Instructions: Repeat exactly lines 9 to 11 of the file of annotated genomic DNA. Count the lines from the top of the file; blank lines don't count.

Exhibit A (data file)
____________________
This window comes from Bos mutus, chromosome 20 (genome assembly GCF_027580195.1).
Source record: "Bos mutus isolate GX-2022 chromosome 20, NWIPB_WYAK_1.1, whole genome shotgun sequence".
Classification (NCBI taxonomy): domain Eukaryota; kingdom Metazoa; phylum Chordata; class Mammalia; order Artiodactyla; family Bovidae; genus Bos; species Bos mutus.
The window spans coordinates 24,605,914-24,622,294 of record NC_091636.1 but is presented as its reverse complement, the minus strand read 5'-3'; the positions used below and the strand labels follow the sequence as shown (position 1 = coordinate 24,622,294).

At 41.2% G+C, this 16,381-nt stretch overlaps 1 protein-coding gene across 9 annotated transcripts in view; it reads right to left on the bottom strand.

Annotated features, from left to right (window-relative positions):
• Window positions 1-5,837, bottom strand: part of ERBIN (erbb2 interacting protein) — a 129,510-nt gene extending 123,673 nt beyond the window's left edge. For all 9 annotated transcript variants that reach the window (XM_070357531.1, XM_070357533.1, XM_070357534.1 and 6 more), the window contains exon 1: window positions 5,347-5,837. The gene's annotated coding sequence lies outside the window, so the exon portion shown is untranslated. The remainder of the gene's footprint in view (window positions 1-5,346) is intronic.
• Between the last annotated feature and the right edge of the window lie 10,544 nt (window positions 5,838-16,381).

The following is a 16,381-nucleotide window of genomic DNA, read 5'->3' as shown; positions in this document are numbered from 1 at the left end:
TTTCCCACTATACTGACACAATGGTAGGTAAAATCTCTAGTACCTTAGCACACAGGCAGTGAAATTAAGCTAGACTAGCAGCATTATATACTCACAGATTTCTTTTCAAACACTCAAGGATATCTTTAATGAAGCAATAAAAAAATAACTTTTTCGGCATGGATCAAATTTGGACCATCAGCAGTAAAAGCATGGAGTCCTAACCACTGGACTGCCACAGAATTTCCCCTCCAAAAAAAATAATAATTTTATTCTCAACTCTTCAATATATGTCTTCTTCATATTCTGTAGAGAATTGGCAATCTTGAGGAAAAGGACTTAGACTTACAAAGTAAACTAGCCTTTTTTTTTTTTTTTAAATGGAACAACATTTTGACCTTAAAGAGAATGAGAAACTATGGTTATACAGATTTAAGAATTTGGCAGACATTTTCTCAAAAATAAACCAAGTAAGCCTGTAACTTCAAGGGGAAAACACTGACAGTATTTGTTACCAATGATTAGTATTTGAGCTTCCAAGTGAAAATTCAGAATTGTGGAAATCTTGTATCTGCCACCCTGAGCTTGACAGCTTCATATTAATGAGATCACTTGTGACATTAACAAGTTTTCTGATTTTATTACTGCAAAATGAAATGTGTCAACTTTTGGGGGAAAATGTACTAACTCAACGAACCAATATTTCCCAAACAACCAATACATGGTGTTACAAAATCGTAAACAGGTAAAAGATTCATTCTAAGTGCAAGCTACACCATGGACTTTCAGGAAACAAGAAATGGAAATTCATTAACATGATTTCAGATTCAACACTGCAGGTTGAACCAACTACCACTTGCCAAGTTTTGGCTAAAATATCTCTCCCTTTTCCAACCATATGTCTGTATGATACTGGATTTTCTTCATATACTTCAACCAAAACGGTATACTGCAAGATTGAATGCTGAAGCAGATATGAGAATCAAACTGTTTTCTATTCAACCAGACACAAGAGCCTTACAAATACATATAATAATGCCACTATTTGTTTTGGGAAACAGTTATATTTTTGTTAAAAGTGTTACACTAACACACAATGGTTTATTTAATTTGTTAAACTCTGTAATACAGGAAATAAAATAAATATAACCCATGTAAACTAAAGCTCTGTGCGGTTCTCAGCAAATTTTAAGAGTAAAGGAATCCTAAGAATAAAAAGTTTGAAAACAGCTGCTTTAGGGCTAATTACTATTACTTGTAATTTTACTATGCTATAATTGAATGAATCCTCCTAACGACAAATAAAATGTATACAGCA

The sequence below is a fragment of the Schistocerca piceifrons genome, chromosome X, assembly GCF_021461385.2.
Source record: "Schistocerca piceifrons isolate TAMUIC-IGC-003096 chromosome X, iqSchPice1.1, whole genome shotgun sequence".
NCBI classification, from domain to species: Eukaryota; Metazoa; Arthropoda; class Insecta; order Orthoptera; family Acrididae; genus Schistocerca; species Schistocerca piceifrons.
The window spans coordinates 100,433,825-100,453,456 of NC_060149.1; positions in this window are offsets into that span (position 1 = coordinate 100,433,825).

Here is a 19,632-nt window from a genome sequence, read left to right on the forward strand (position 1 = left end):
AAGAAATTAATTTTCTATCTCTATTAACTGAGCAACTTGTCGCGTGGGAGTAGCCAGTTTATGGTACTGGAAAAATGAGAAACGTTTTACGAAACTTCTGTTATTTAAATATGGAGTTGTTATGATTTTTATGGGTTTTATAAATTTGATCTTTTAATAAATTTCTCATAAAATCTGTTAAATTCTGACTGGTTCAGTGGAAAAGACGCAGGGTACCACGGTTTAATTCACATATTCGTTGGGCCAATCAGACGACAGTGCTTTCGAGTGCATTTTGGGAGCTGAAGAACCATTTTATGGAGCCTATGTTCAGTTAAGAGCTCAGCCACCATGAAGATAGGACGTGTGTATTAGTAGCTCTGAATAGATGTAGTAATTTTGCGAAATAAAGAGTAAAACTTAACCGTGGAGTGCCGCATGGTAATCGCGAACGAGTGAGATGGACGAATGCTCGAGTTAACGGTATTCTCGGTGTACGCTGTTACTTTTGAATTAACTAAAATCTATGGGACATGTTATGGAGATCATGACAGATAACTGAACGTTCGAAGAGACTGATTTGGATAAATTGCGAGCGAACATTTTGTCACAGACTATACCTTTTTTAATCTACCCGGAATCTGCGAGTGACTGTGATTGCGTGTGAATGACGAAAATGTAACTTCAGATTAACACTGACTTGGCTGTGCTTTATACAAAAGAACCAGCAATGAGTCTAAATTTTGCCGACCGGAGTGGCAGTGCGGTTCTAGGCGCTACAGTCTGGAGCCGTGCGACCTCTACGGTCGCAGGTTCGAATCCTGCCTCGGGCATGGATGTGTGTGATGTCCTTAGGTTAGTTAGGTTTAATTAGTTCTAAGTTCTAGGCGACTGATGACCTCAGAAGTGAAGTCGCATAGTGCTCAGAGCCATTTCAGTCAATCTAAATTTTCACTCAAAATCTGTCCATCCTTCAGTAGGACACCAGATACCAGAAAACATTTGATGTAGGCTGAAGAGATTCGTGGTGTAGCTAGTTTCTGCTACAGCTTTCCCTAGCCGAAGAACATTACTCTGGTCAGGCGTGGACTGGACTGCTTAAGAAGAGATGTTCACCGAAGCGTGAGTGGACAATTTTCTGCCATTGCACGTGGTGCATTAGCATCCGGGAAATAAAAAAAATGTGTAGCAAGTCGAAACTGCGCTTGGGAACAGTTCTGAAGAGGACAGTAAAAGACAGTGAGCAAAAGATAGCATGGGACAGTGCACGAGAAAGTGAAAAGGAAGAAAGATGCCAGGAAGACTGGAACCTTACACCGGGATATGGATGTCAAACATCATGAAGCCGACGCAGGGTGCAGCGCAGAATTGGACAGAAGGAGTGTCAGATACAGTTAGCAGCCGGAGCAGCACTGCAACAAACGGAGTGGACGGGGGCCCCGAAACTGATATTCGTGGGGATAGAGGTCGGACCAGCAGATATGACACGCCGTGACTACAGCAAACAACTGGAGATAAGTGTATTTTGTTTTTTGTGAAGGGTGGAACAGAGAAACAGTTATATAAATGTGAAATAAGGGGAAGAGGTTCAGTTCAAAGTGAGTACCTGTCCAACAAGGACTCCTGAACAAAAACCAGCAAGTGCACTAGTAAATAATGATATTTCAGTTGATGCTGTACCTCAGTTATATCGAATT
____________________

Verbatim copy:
The following is a 16,381-nucleotide window of genomic DNA, read 5'->3' as shown; positions in this document are numbered from 1 at the left end:
TTTCCCACTATACTGACACAATGGTAGGTAAAATCTCTAGTACCTTAGCACACAGGCAGTGAAATTAAGCTAGACTAGCAGCATTATATACTCACAGATTTCTTTTCAAACACTCAAGGATATCTTTAATGAAGCAATAAAAAAATAACTTTTTCGGCATGGATCAAATTTGGACCATCAGCAGTAAAAGCATGGAGTCCTAACCACTGGACTGCCACAGAATTTCCCCTCCAAAAAAAATAATAATTTTATTCTCAACTCTTCAATATATGTCTTCTTCATATTCTGTAGAGAATTGGCAATCTTGAGGAAAAGGACTTAGACTTACAAAGTAAACTAGCCTTTTTTTTTTTTTTTAAATGGAACAACATTTTGACCTTAAAGAGAATGAGAAACTATGGTTATACAGATTTAAGAATTTGGCAGACATTTTCTCAAAAATAAACCAAGTAAGCCTGTAACTTCAAGGGGAAAACACTGACAGTATTTGTTACCAATGATTAGTATTTGAGCTTCCAAGTGAAAATTCAGAATTGTGGAAATCTTGTATCTGCCACCCTGAGCTTGACAGCTTCATATTAATGAGATCACTTGTGACATTAACAAGTTTTCTGATTTTATTACTGCAAAATGAAATGTGTCAACTTTTGGGGGAAAATGTACTAACTCAACGAACCAATATTTCCCAAACAACCAATACATGGTGTTACAAAATCGTAAACAGGTAAAAGATTCATTCTAAGTGCAAGCTACACCATGGACTTTCAGGAAACAAGAAATGGAAATTCATTAACATGATTTCAGATTCAACACTGCAGGTTGAACCAACTACCACTTGCCAAGTTTTGGCTAAAATATCTCTCCCTTTTCCAACCATATGTCTGTATGATACTGGATTTTCTTCATATACTTCAACCAAAACGGTATACTGCAAGATTGAATGCTGAAGCAGATATGAGAATCAAACTGTTTTCTATTCAACCAGACACAAGAGCCTTACAAATACATATAATAATGCCACTATTTGTTTTGGGAAACAGTTATATTTTTGTTAAAAGTGTTACACTAACACACAATGGTTTATTTAATTTGTTAAACTCTGTAATACAGGAAATAAAATAAATATAACCCATGTAAACTAAAGCTCTGTGCGGTTCTCAGCAAATTTTAAGAGTAAAGGAATCCTAAGAATAAAAAGTTTGAAAACAGCTGCTTTAGGGCTAATTACTATTACTTGTAATTTTACTATGCTATAATTGAATGAATCCTCCTAACGACAAATAAAATGTATACAGCA

The sequence below is a fragment of the Schistocerca piceifrons genome, chromosome X, assembly GCF_021461385.2.